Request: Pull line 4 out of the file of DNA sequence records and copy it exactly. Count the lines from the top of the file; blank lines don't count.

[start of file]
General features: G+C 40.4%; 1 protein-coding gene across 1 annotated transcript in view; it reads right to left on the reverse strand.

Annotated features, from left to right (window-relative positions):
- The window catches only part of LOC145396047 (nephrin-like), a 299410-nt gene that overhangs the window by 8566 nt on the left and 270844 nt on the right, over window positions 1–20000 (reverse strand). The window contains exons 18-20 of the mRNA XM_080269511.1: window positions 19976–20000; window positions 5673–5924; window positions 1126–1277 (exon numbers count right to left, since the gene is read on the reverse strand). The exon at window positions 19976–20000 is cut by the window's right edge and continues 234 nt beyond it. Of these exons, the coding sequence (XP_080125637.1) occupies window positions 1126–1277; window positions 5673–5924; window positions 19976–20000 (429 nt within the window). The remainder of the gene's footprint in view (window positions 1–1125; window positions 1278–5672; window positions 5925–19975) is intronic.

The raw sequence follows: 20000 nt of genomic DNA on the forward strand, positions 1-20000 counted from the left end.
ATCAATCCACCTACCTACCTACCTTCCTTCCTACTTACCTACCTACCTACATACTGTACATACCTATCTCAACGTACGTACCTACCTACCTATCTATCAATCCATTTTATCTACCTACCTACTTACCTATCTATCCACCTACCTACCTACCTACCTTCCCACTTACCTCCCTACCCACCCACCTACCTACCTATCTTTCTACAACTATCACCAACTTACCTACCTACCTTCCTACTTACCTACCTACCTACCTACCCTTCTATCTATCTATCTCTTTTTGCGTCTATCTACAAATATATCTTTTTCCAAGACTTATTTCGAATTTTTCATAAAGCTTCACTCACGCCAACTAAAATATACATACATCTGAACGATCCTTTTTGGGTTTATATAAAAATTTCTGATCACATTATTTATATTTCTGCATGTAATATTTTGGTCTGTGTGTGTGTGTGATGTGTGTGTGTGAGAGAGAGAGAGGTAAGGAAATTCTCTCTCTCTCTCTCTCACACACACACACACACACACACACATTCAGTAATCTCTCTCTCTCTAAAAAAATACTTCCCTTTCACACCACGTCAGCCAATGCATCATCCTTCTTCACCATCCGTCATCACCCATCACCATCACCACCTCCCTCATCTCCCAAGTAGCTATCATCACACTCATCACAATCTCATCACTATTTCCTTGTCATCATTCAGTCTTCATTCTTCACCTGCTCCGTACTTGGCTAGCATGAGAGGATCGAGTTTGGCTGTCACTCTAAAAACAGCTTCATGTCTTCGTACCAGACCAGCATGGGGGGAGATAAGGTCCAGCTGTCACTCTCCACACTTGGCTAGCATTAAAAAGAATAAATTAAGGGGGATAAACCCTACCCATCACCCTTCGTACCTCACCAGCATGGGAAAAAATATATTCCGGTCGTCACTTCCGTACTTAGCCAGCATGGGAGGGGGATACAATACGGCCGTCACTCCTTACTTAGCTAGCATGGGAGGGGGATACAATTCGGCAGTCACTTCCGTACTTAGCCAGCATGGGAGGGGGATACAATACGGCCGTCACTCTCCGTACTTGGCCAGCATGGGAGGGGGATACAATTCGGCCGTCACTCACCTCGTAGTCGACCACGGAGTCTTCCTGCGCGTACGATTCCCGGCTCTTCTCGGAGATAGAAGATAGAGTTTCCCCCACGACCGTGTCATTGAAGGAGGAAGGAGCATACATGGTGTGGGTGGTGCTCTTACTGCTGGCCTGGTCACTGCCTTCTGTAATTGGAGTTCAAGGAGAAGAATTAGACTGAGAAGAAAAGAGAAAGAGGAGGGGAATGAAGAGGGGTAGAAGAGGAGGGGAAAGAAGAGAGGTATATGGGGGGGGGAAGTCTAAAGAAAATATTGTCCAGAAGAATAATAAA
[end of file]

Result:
The raw sequence follows: 20000 nt of genomic DNA on the forward strand, positions 1-20000 counted from the left end.